Large food and beverage corporations are under increasing pressure to revamp their water management strategies, with recent reports indicating a 30 per cent surge in water consumption within the sector over the past decade. We look at what the industry is doing to tackle the issue.
Food and beverage: water intensive sector
As one of the most water-intensive sectors, food and beverage manufacturing has a significant impact on freshwater resources and the environment. Acknowledging this issue, major corporations have begun integrating water-saving technologies into their operations. However, the journey toward sustainable water usage remains a dynamic process, demanding continuous innovation and collaborative efforts across the industry.
According to the World Wildlife Fund (WWF), the food and beverage industry accounts for approximately 70 per cent of global freshwater consumption. The production of various commodities, ranging from agricultural products to beverages, involves substantial water usage at every stage. From irrigation for crop cultivation to cleaning, cooling, and processing during manufacturing, water is an indispensable component. Consequently, this intricate process leaves an indelible water footprint on the environment, often leading to increased water scarcity and pollution.
Ambitious water reduction goals
Many food businesses have acknowledged the urgency to address this issue within their supply chains and have set ambitious goals to reduce their water consumption and replenish water resources in the areas where they operate. Despite making substantial progress, however, these companies understand that the solution lies in technological advancements and collaborations that can mitigate the environmental impact while ensuring the sustainable growth of their businesses.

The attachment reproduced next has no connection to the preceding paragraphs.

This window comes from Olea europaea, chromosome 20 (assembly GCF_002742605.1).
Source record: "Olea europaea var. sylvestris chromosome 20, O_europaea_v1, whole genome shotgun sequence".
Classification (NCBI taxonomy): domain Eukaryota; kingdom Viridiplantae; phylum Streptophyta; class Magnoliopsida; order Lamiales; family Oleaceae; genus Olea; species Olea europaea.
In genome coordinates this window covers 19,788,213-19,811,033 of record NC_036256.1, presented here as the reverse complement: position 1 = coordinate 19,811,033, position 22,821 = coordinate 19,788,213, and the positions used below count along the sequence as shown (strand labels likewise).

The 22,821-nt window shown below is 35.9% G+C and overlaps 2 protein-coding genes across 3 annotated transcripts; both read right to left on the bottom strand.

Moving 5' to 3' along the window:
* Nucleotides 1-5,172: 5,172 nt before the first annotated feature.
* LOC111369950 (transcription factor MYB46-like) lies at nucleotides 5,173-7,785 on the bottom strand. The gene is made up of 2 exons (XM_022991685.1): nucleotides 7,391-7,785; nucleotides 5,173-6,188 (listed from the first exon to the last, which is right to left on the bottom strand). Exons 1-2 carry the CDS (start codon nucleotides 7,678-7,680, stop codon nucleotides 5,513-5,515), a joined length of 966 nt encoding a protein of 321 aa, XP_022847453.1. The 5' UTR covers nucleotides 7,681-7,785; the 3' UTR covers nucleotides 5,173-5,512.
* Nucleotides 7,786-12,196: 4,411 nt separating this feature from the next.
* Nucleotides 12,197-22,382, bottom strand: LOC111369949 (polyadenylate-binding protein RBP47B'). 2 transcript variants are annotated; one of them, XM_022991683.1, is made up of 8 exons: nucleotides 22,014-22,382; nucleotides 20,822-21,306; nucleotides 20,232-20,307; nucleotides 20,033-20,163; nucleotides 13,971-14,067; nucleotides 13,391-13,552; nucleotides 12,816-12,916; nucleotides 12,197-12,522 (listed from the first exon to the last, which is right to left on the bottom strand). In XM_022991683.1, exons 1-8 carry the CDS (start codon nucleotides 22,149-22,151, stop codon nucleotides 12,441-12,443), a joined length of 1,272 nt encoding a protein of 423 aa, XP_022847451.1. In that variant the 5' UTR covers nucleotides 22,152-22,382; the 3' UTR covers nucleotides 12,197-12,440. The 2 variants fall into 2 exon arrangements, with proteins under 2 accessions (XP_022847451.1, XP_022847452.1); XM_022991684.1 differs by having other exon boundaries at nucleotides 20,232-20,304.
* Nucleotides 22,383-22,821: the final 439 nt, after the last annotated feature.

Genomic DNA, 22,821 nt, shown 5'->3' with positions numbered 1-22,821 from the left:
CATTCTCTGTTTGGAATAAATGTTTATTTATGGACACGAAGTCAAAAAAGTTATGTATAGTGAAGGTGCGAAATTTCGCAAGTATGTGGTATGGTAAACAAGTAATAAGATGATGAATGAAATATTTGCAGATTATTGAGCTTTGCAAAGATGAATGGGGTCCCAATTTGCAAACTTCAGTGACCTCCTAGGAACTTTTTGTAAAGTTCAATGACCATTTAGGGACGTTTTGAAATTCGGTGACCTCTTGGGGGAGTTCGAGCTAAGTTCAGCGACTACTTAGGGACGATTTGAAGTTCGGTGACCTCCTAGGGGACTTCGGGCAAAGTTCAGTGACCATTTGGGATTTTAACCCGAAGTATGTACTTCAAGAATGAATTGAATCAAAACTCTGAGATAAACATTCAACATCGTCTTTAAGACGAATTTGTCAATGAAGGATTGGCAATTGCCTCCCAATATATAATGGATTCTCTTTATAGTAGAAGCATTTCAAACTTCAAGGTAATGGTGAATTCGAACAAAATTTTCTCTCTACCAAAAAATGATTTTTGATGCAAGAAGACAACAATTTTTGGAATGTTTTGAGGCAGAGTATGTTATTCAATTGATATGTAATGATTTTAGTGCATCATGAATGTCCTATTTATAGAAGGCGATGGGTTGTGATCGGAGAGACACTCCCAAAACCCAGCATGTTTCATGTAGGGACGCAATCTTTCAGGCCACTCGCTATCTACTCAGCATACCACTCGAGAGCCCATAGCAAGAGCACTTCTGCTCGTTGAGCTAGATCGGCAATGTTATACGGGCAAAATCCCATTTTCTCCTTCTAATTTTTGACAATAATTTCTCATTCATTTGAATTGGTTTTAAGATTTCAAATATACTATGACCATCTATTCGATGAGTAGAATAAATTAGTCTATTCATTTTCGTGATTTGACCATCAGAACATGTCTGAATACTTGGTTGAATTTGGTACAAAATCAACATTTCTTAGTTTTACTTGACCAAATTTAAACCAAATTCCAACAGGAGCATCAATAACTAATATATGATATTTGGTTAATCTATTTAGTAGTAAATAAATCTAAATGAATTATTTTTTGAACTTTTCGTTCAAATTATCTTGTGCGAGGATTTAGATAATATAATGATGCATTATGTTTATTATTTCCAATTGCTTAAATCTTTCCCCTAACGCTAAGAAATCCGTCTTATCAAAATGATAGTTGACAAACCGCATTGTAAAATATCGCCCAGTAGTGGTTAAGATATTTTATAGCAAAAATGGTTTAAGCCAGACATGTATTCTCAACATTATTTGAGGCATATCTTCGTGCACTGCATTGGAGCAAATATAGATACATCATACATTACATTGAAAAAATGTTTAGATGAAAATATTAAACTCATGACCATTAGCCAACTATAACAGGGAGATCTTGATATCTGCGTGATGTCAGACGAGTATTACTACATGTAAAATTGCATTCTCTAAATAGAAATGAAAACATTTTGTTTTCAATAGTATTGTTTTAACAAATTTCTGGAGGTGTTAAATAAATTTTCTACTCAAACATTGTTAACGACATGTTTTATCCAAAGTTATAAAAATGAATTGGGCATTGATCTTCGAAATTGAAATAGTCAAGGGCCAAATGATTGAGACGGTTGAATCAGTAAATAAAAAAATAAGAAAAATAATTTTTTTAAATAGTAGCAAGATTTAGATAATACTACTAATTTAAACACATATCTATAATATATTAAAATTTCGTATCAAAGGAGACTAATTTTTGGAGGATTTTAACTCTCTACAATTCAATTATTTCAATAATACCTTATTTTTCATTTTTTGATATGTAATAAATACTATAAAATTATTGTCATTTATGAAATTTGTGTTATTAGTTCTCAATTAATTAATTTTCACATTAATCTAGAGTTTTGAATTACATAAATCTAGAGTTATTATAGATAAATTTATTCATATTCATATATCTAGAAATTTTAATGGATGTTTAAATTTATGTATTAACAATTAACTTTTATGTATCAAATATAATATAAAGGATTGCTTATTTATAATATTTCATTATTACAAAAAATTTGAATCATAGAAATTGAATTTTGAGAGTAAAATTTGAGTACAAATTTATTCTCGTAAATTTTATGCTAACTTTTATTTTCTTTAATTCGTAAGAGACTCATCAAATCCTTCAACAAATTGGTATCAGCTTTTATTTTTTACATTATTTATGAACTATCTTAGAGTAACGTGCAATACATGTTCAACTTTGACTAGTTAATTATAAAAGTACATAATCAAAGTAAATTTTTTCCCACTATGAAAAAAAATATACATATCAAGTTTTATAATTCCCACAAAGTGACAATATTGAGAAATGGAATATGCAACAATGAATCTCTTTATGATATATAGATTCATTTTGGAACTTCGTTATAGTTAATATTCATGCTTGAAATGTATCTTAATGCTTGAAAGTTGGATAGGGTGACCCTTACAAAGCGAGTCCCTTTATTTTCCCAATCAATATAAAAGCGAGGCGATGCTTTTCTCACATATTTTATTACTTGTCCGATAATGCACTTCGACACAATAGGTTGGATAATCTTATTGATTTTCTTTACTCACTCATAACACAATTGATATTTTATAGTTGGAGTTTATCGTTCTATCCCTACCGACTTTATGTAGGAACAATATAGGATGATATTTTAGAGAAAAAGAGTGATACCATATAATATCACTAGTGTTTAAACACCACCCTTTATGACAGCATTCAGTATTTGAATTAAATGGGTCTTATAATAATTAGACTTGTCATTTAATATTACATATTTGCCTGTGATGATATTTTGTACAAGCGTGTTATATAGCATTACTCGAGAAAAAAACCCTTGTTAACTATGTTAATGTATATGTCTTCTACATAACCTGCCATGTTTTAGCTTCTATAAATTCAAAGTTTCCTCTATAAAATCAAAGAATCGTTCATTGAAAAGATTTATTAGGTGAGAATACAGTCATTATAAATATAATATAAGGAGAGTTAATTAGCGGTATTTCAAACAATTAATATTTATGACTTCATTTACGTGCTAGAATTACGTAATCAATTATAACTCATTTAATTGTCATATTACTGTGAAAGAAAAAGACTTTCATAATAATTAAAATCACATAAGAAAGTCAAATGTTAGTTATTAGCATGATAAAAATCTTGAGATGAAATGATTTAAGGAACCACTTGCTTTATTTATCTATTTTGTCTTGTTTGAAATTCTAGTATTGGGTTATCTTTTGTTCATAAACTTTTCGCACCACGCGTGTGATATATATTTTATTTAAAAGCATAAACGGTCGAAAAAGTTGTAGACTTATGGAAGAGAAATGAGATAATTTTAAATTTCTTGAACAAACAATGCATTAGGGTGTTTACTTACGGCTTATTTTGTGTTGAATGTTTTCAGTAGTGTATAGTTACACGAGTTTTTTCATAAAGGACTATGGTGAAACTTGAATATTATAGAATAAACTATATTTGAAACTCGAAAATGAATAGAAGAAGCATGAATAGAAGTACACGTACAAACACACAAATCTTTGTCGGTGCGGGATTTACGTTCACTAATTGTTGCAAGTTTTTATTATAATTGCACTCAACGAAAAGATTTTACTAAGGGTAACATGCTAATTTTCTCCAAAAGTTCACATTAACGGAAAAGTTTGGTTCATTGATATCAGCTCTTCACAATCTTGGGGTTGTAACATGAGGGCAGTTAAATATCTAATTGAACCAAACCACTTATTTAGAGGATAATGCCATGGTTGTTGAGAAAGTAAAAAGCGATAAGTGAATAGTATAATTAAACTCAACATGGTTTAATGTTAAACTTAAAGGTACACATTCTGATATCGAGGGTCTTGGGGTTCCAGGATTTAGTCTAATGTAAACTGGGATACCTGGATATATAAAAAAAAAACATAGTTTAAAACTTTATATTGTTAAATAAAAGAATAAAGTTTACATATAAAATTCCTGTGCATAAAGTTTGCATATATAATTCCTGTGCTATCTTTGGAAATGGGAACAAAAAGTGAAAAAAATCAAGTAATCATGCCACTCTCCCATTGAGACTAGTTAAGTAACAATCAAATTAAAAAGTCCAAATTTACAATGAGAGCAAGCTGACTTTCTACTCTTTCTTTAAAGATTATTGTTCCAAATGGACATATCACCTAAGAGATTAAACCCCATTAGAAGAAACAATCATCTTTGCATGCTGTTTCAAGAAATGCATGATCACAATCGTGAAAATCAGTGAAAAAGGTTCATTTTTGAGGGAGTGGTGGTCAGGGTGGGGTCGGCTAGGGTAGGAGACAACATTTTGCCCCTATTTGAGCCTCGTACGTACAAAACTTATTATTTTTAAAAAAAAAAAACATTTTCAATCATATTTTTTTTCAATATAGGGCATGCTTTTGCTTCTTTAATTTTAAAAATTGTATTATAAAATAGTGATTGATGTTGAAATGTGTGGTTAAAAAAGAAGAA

Coca-Cola recently announced its water use in 2022 was 10 per cent more efficient compared to 2015. The company said it aspires to have 100 per cent circular water use at 175 locations by 2030. Yet, surprisingly, it says that manufacturing its product isn't where most of its water footprint lies; rather, it's in growing what goes into it.
Meanwhile, food company General Mills says that since 2006, it has had specific goals to reduce water usage rate in its own facilities. It said the majority of the water required to bring its products to consumers is used upstream of its direct operations.
It said 99 per cent of the water use associated with its value chain occurs upstream of its direct operations in agriculture and ingredient production (85 per cent), and packaging (14 per cent). It said it has committed to advancing water stewardship plans for its most material and at-risk watersheds in its global value chain.
Water stewardship at Pepsico
Beverage company Pepsico’s water reduction plan includes, improving water-use efficiency across its value chain on farms and in manufacturing facilities, replenishing water and improving the health of the local watersheds that are most at risk where it operates, increasing safe water access for communities that face water insecurity, including scarcity and unsafe water sources.
David Grant, sustainability director for global water stewardship at PepsiCo previously spoke to Aquatech Online on the need for science-based targets and the company-wide target to improve operational water-use by 2025.
As part of its pep+ (PepsiCo Positive) ambitions, the organisation is working towards becoming net water positive in its operations. Its water ambition aims to reduce absolute water use and replenish back into the local watershed more than 100 per cent of the water used.
Paving the way